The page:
Tuesday, August 19, 2008

On Russia

[I like this post from Thomas P. Barnett. -Max]

Lilia Shevtsova, a senior associate at the Carnegie Moscow Center, also saw a dual approach. The armed response and the invasion of Georgia were intended to show that Russia is back on its feet and will not tolerate Western meddling in its traditional sphere of influence, she said. But, she added, Russian leaders are also trying to suggest that they do not want to jeopardize the economic progress the nation has achieved through its ties to the West. Russia has become rich by selling oil, and it needs to sell its oil to the West, she said.
[snip] In harsh realist terms, these are exactly the sort of hard-power allies you want for a long war against radical extremism... bent on turning back globalization. Sure, it'd be nice is we only had to consort with the best people all the time, but it doesn't tend to work out that way in the real world. Truly mature democracies (we're weird in that way) tend to grow past the willingness to use force, so when you want to tap people willing to fight, you're probably talking about rising great powers with something to prove and something to protect.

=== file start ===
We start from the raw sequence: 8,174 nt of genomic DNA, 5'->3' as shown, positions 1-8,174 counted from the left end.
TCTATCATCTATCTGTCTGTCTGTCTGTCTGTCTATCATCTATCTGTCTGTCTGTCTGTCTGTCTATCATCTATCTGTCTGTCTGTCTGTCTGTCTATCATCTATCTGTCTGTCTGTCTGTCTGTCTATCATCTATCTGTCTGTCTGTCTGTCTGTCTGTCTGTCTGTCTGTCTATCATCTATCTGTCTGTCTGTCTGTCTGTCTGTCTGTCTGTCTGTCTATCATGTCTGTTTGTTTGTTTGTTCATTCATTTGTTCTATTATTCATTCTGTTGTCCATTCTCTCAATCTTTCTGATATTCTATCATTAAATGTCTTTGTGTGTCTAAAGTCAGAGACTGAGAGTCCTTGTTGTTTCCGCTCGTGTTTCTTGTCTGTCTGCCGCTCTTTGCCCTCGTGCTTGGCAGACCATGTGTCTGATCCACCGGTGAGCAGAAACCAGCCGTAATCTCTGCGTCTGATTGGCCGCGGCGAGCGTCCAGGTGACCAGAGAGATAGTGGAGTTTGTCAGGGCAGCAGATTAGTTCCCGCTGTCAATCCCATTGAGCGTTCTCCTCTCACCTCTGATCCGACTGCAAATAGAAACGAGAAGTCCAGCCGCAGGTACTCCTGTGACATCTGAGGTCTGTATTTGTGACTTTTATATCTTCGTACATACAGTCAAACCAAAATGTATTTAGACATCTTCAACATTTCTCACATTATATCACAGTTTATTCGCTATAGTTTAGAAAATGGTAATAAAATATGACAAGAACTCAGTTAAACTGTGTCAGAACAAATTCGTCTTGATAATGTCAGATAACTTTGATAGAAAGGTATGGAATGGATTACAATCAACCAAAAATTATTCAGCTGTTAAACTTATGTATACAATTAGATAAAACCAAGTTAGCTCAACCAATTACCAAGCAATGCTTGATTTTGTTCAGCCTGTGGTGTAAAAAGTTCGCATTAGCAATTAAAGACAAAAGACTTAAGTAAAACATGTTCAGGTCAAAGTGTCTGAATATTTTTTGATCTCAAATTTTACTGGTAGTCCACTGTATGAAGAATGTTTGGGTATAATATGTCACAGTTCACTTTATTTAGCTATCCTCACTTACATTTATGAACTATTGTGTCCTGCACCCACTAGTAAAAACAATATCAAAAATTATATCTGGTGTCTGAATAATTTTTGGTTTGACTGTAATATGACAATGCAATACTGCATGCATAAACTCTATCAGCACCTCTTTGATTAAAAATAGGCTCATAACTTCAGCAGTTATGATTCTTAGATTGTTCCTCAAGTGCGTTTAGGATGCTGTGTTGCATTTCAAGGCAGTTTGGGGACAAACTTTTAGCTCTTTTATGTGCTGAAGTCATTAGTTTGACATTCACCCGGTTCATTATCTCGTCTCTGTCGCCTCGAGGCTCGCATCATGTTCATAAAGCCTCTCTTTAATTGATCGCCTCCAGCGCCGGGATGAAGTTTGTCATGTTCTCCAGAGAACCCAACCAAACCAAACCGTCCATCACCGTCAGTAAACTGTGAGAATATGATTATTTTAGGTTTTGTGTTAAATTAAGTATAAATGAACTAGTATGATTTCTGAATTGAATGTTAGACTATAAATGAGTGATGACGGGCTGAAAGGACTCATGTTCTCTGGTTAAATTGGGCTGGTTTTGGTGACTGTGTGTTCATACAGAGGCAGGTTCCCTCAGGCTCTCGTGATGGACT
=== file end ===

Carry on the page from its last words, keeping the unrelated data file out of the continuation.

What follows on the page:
The short-cut is to regurgitate Cold War memes and call it a day. That's the easy way out. The harder route is growing these rising great powers into something we can use over the long term. That's a whole lot trickier, requiring all sorts of compromises and persistent effort. [snip]

"The presentation or 'gift' of the Holy Ghost simply confers upon a man the right to receive at any time, when he is worthy of it and desires it, the power and light of truth of the Holy Ghost, although he may often be left to his own spirit and judgment." --Joseph F. Smith (manual, p. 69)

Be pretty if you are,
Be witty if you can,
But be cheerful if it kills you.

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